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Londonderry boards agree to form committee to solve tax shortfall dilemma

By CHRIS GAROFOLO
Union Leader Correspondent

December 14. 2017 12:57AM




LONDONDERRY — Facing a $600,000 revenue shortfall after a form miscalculation, officials from the town and school district agreed to form a committee to work out a solution without the need for a supplemental tax bill.

After 30 minutes of back and forth between the town council and the school board, the two sides on Tuesday accepted a recommendation to have a pair of members from each entity meet in the future.

The committee will be tasked with reaching a compromise over $607,053 in tax money that will not be collected because the town’s MS-1 form from the state Department of Revenue did not auto-calculate the value for Londonderry’s TIF (tax increment financing) district.

Because it did not properly net out the necessary amount of $607,053, not enough money will be collected from the December tax bill for the town, county and school district. Of the total, roughly $441,000 would cover the school’s portion and $115,000 is allocated from the town, with the remainder from the county.

Council Chairman Tom Dolan said while this sounds like bad news, the school district and the town have undesignated fund balances to aid for unexpected financial situations. These rainy day funds are available so officials don’t have to go back to voters for more money or send out a supplemental tax bill, he said.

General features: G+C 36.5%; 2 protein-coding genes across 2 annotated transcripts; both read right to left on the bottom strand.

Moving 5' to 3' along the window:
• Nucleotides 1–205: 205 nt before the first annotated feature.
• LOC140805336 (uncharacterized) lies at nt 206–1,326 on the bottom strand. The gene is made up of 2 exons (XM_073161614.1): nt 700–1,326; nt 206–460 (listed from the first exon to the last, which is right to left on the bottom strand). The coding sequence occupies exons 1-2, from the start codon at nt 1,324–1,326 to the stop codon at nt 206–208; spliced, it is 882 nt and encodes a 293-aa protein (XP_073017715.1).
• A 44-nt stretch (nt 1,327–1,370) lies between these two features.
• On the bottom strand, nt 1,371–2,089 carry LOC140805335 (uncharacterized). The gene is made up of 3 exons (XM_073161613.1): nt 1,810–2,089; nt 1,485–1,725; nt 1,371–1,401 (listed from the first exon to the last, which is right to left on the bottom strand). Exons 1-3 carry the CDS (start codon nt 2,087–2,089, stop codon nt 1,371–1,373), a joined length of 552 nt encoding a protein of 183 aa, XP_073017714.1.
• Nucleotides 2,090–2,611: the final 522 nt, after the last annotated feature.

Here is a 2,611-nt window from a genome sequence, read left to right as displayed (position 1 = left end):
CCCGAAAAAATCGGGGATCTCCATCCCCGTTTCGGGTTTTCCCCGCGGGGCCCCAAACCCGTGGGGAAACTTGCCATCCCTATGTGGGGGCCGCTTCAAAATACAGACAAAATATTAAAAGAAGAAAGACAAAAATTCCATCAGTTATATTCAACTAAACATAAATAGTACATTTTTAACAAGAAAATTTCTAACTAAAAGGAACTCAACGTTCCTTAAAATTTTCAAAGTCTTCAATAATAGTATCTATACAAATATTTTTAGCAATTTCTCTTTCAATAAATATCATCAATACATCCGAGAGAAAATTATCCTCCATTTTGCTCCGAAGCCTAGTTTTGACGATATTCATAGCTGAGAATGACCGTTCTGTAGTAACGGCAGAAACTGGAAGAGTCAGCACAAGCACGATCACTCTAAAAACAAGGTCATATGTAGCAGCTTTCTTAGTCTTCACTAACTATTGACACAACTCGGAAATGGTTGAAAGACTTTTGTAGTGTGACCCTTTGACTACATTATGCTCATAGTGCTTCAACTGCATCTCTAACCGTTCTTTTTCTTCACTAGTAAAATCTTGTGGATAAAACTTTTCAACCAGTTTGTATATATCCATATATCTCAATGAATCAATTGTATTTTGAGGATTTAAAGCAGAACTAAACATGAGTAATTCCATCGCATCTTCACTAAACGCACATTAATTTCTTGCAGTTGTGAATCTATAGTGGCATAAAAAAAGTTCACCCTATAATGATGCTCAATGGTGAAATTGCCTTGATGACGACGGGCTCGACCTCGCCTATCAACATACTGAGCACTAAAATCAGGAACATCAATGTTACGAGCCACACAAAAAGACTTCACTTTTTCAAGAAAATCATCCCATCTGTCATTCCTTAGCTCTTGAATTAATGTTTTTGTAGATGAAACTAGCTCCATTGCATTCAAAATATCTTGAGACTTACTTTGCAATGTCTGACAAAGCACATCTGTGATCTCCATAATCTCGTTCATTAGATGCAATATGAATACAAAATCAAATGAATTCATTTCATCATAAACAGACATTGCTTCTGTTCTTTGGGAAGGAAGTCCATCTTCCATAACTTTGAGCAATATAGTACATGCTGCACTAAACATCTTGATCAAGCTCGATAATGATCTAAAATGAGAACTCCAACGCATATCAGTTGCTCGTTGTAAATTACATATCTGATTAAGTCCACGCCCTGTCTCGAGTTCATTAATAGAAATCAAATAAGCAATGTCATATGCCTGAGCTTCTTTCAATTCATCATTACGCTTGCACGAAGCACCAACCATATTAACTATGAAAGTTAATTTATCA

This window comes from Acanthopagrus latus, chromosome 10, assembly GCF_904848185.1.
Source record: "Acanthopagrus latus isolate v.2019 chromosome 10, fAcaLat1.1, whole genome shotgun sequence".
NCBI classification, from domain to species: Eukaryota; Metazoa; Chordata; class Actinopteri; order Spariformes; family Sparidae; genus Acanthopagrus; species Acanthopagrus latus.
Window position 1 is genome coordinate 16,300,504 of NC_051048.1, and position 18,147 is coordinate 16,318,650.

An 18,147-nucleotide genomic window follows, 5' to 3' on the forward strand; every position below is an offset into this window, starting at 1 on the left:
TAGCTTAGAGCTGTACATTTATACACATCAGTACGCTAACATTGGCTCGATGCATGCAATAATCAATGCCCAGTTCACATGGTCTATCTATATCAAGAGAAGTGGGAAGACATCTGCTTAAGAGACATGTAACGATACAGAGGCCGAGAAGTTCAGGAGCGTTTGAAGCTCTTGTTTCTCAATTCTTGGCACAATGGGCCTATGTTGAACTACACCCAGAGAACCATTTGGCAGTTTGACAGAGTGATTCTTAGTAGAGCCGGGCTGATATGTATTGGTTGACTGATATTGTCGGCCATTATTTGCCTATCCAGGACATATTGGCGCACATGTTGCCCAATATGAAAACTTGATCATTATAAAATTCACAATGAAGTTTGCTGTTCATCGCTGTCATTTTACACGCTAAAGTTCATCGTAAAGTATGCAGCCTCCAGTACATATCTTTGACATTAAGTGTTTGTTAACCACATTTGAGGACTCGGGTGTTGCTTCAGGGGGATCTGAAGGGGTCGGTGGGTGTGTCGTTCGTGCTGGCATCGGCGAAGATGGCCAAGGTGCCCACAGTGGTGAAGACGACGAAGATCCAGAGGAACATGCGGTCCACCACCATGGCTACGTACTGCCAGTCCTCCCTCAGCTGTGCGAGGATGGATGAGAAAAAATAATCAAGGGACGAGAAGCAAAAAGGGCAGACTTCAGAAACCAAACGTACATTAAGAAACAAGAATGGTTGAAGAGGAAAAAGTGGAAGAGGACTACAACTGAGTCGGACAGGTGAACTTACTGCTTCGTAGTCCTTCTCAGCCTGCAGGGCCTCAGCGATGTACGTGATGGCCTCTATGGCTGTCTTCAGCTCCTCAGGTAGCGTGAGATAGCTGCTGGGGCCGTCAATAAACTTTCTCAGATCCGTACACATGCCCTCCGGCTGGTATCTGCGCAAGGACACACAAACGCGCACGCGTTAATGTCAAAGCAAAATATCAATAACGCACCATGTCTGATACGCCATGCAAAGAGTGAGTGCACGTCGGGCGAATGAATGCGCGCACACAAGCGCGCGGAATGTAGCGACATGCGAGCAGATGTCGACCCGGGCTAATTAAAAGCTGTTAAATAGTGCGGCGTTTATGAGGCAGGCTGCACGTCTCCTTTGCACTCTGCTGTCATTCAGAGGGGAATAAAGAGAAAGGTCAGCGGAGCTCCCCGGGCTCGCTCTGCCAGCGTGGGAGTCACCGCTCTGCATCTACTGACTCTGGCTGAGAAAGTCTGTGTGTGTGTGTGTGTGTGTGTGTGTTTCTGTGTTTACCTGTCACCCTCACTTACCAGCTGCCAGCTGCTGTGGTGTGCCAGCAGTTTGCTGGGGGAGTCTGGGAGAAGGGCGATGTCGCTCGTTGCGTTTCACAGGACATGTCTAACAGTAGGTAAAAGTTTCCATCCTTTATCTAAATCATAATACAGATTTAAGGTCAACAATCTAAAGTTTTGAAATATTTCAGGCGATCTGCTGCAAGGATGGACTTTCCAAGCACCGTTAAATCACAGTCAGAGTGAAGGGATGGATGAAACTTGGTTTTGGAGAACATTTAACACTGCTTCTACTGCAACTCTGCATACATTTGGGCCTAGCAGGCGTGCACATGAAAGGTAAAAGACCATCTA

“We have the money; it’s in the bank and we have to decide between the two boards how we execute this,” he added.

The council offered two proposals to the school board: the first calls for the town to pay two-thirds of the total amount, including the school portion, if the school district covers the final third.

Council Vice Chairman John Farrell suggested flipping the totals so the town would cover the school district’s $441,000 if they would pick up the town’s $115,000 tab.

“We’re not asking you to pay the whole ($441,000),” Dolan said. “We’re willing to pay.”

But members of the school board were not expecting to make a decision Tuesday night.

It has only been within the past few years that school districts have been allowed a rainy day fund, and Londonderry has not built its up to a comfortable level, according to officials.

School board member Leitha Reilly said it is nerve-wracking to think the district would be left with insufficient funds if there is an emergency.

“We have no doubt that we all work together in this town and we have the same goals in mind … but depleting such an already small balance is, quite frankly, a hardship,” she said.

Fellow board member Nancy Hendricks agreed, saying removing too much from the undesignated fund balance is a dangerous proposition.

“An emergency to us is a furnace that fails, a massive leak in a roof. And to put a large amount of money into this particular situation …. would be very, very fiscally risky,” she said. “And we cannot be assured that when we ask the voters to put money into this fund that they’re going to say yes. So I’m quite sure that you can understand how difficult this position is for us.”

No decision is needed until the spring, but town and school officials concurred it is important to solve this issue sooner rather than later.


Local and County Government Londonderry


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